Friday, 9 July 2010


The clearest evidence to point at the fact people should get around more and learn about the world we live in is to do with accents.
A few years ago there was a bit of a commotion in Australia when we learned that Australia’s biggest cultural export (at least money wise), The Wiggles kids TV program, have been voice dubbed in the USA to get rid of their Aussie accents and replace them with what those ignorant Americans regard as a proper one. If there was anything redneck Aussies needed in order to prove their claim regarding the stupidity of the average American, that was it.
Turns out accent xenophobia (accentophobia?) is not limited to Americans alone. The best TV program ever, as far as our three year old is concerned, is a Canadian stop motion animation production called Lunar Jim. The version aired by ABC in Australia features the original Canadian voices; however, this week we learned that the UK version of the same series and the same episodes we’ve seen so many times before is dubbed with British voices. Aside from making all the characters we know and love sound different, they all sound like a Prince Charles; and given my affection to that idiot of a prince I consider the British attitude to have been totally in the wrong. What do they have against their fellow Commonwealth members, a nation that – like Australia – still regards the Queen as its head of state?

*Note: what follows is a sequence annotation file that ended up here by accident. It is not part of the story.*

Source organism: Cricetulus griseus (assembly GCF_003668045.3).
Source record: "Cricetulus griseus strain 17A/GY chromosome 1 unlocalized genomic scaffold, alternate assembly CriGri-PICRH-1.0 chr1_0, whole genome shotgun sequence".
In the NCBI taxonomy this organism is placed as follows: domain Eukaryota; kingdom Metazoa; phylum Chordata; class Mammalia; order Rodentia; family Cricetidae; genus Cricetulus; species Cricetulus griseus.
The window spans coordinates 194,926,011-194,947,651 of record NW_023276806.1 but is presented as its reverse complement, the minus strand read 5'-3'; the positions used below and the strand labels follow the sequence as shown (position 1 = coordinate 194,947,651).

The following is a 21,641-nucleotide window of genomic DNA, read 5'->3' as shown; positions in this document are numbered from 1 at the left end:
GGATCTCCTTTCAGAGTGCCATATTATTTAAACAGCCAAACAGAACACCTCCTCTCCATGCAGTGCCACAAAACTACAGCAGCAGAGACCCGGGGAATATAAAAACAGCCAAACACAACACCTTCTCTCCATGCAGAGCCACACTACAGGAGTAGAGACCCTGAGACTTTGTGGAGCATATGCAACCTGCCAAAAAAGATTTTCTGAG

My personal experience in Australia goes to prove the point about openness to accents the best. My accent is perhaps my most un-Australian feature, and this week it led me to new heights when I called our son’s childcare to have a chat with its manager:
Me: Can I speak with Tricia?
Lady on the other side: Are you after Lisa?
Me: No, I'm after Tricia.
Lady on the other side: I'm sorry, Lisa is not working here anymore. You need to speak with Tricia.
Me: Yes, she's the one I'm after.
Lady on the other side: I'm sorry, Tricia is out for a meeting.
The defense rests.

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